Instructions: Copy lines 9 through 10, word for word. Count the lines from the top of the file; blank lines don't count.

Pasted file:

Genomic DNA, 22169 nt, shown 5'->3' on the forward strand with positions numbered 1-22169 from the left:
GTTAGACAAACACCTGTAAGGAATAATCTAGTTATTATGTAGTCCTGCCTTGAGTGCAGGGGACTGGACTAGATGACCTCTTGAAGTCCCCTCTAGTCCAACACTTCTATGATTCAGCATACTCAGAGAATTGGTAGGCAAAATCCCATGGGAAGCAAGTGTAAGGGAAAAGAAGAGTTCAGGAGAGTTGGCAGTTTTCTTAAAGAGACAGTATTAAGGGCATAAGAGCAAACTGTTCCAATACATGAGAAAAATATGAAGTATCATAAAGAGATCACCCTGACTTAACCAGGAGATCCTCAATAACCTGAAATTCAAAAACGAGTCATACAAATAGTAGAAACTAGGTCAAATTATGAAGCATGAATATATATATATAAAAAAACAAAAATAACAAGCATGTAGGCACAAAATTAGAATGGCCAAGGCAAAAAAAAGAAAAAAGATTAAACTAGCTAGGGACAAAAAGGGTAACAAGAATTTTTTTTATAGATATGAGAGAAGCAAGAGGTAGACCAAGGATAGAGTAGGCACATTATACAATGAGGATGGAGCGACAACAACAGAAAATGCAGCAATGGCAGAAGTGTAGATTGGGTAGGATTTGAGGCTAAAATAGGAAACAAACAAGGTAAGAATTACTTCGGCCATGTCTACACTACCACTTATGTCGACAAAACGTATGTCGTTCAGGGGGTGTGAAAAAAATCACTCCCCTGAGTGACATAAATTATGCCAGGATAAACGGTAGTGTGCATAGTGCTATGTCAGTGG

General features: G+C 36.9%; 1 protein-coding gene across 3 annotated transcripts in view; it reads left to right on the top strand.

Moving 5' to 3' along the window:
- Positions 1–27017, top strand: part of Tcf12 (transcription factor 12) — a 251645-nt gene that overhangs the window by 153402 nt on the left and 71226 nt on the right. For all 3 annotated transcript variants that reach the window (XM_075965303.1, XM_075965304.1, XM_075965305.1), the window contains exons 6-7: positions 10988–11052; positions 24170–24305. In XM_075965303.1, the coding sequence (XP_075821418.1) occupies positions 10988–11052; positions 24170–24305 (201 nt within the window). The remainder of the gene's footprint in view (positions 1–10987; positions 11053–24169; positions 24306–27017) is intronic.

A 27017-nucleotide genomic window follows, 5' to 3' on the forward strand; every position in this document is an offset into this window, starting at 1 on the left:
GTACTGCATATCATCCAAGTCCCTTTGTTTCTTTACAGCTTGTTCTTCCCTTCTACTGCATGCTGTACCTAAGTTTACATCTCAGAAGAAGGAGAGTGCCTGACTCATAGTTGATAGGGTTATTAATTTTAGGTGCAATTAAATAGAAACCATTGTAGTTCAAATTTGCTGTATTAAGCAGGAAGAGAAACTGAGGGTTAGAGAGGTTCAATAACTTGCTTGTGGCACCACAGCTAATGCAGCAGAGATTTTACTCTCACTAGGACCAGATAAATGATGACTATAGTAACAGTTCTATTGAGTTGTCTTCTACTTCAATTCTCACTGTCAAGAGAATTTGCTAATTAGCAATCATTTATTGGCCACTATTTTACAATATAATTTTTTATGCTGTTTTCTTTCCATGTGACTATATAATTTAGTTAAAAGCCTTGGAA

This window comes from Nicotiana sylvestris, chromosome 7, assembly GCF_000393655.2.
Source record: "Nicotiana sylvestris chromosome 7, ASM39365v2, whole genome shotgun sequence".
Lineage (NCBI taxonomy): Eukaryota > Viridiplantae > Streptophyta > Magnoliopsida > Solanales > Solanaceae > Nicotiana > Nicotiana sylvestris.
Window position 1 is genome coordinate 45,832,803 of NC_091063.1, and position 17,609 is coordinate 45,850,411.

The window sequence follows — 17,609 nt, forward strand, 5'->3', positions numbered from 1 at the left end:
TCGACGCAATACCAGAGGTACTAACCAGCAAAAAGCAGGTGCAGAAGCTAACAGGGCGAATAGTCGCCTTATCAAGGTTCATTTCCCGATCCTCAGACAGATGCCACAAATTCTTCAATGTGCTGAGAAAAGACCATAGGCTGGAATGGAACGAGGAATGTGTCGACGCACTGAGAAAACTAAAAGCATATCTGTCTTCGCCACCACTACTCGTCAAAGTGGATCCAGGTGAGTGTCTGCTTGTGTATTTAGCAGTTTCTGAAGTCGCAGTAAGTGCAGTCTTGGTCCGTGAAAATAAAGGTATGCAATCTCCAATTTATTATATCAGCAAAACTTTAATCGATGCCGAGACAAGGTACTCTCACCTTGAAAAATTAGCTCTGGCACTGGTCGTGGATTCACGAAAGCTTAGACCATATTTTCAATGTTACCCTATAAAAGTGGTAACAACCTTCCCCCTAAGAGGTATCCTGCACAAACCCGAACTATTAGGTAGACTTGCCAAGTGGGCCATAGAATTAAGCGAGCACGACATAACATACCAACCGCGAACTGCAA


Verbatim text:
Source record: "Nicotiana sylvestris chromosome 7, ASM39365v2, whole genome shotgun sequence".
Lineage (NCBI taxonomy): Eukaryota > Viridiplantae > Streptophyta > Magnoliopsida > Solanales > Solanaceae > Nicotiana > Nicotiana sylvestris.